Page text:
Tom and Jodie posted a photo:
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We visited with the academy of rugby at Schonbrunn. http://www.rugbyaustria.blog.com
|Rudi Glock: National Player (Outside Centre)and U17 Coach|
We are leaving Vienna, and Austria for that matter, early tomorrow morning. This is a tough ask. Not because the 60km along the flat cycle paths of the river Danube to Bratislava presents any challenge, but because we have found our time here to be captivating. Perhaps this is because Vienna has been recently voted “most liveable city” in the world? Not for us though. Granted, it’s a beautiful city and the mood is both relaxed and with an air of sophistication, but our hosts here could have made the moon a warm and appealing place to spend the weekend. Our weekend started by arriving at the Schonbrunn sports facility, in the sunshine, and only 20 minutes ahead of schedule. Seconds after leaning up the bikes after a gruelling 100km cycle into the warm southerly breeze, we were greeted by Tini , the man responsible for running the whole facility. We sat and waited for our contact, Paul Duteil, to arrive.
Paul Duteil was a Frenchman, from Brittany, who had relocated to Vienna with his wife Katarina a number of years before. He was fluent in English, German and French and had been the president of Austrian rugby for around 5 years. He was a busy man, but balancing 2 jobs, a rugby union and finding time for his wife and 4 children had become difficult after time and so he had relinquished the voluntary role of president in 2008. Despite this, his presidency has laid the foundations for some excellent rugby infrastructure. We discussed how rugby had been in 2003 when he had taken the post. This didn’t take long to discuss. There had been next to nothing. Now we see a platform for youth development, 7s and both men and women’s rugby. I mention women’s rugby once more, for it becomes apparent that the women’s setup in Austria is particularly strong, currently the pride of the union. As I write, they stand 18th in the world at senior 7s, although a small player pool still prevents them competing on the 15s front. With the inclusion of 7s in the forthcoming Brazil Olympics, there is still the opportunity that our new Austrian friends might compete at this stage.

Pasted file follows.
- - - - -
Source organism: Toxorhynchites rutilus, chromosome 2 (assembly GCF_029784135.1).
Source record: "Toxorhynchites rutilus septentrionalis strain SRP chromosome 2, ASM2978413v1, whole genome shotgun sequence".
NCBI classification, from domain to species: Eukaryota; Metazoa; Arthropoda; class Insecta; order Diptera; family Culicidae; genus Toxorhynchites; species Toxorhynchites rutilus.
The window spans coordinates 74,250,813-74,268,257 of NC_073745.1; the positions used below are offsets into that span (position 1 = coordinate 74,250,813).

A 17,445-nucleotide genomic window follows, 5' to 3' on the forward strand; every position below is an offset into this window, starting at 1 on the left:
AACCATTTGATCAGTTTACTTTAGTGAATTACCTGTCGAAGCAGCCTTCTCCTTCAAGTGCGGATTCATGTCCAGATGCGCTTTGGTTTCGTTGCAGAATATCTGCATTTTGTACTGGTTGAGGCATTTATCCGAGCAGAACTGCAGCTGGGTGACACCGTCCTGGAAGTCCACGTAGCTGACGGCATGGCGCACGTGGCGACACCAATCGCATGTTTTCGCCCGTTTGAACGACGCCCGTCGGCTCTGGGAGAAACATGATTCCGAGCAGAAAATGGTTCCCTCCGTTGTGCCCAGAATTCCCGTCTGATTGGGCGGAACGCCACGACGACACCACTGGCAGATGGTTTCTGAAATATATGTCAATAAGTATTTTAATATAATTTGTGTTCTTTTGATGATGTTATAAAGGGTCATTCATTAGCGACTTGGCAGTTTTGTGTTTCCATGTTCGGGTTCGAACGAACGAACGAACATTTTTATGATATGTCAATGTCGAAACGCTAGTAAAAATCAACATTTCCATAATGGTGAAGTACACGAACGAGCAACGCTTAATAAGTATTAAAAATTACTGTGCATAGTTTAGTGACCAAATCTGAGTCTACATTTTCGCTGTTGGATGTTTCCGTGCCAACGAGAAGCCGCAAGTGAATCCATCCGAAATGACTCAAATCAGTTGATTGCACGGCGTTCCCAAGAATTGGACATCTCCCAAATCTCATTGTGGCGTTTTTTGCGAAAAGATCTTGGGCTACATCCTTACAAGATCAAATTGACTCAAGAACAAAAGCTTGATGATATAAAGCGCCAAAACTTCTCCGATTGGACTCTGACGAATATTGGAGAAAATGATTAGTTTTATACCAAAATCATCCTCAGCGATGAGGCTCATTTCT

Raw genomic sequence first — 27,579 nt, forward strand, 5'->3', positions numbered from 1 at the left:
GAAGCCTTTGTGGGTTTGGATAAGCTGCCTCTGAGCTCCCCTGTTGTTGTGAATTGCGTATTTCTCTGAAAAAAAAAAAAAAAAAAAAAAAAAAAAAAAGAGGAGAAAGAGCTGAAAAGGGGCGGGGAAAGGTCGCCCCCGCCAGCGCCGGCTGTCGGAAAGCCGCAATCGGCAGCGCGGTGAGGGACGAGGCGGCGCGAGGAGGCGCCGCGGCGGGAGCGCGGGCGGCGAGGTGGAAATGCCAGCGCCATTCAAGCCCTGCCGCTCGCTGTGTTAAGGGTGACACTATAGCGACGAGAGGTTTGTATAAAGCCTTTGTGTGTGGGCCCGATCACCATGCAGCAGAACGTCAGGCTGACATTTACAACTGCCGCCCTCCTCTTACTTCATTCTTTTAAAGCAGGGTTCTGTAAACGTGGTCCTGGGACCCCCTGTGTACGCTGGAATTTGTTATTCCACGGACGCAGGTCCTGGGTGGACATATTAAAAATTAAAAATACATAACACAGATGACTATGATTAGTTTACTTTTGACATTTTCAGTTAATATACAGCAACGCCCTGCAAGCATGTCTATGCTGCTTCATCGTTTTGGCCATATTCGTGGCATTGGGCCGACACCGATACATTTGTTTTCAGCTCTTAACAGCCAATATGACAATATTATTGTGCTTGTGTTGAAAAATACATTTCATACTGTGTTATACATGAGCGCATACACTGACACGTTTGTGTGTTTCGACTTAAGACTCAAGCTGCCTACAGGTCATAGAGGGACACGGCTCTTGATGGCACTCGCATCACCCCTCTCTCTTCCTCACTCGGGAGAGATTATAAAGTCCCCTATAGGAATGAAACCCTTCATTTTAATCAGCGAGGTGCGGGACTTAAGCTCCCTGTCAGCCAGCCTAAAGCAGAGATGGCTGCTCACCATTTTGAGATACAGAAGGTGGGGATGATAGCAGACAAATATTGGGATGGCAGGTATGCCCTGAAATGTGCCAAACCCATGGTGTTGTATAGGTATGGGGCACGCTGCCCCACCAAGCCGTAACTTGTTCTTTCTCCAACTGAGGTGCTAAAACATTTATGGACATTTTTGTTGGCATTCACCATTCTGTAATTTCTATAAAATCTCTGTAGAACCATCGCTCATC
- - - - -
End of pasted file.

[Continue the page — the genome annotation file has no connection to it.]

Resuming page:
The clubhouse was also home to 2 Vienna club sides, Stade Viennois (the French based side) and Donau, many of their players represent their national side. These 2 clubs topped the Austrian league this year and compete in the league final in 2 weeks time. We sat and chatted in the sun and were introduced to a number of people in the Austrian national setup. In particular, Tini’s wife (Renee) who started women’s rugby in Austria and who captained and now coaches the national team. A fantastic husband-wife partnership sees this amazing couple undertaking many of the national responsibilities for developing women’s rugby. Between them they sit on the IRB 7s committee, coach and manage the national side, and are responsible for the Austrian rugby union budget as well as the national facilities. I regularly need to remind myself that these are just “hobbies” to Tini and Renee, who perform these functions for love of the game and not financial reward. The sport in Europe is still purely amateur, but there is nothing amateur about the organisation here.
We were then delighted to be introduced to the U17 national coach, Rudi Glock. Rudi was from South Africa and had played rugby both in South Africa and semi-professionally in Belfast. He was of Austrian heritage and so had a dual passport. He had arrived in Vienna 8 months previous to our meeting both to play and to coach in the Austrian national setup. It was great to meet another young European coach, it was another positive sign for the future generation of rugby in this country. If you can only be sure of 2 things in life it’s these. Fat kids will always win at see-saw, and South Africans make extremely good rugby players. As all amateur rugby players know, when you arrive at an opposition club house on a Saturday afternoon, you can’t help but feel short changed when you are told you will be treated to a “Braai” after the game. Not because the food isn’t fantastic, but because the chances of you being able to chew in 80 minutes time are fairly remote. To anyone who hasn’t experienced this, they play fast, and tough rugby. It’s difficult to see passed them for the 2011 World Cup. I digress. We now had our Austrian signature to add to our World in Union scroll and were delighted to be invited to a youth 7s tournament on the Sunday.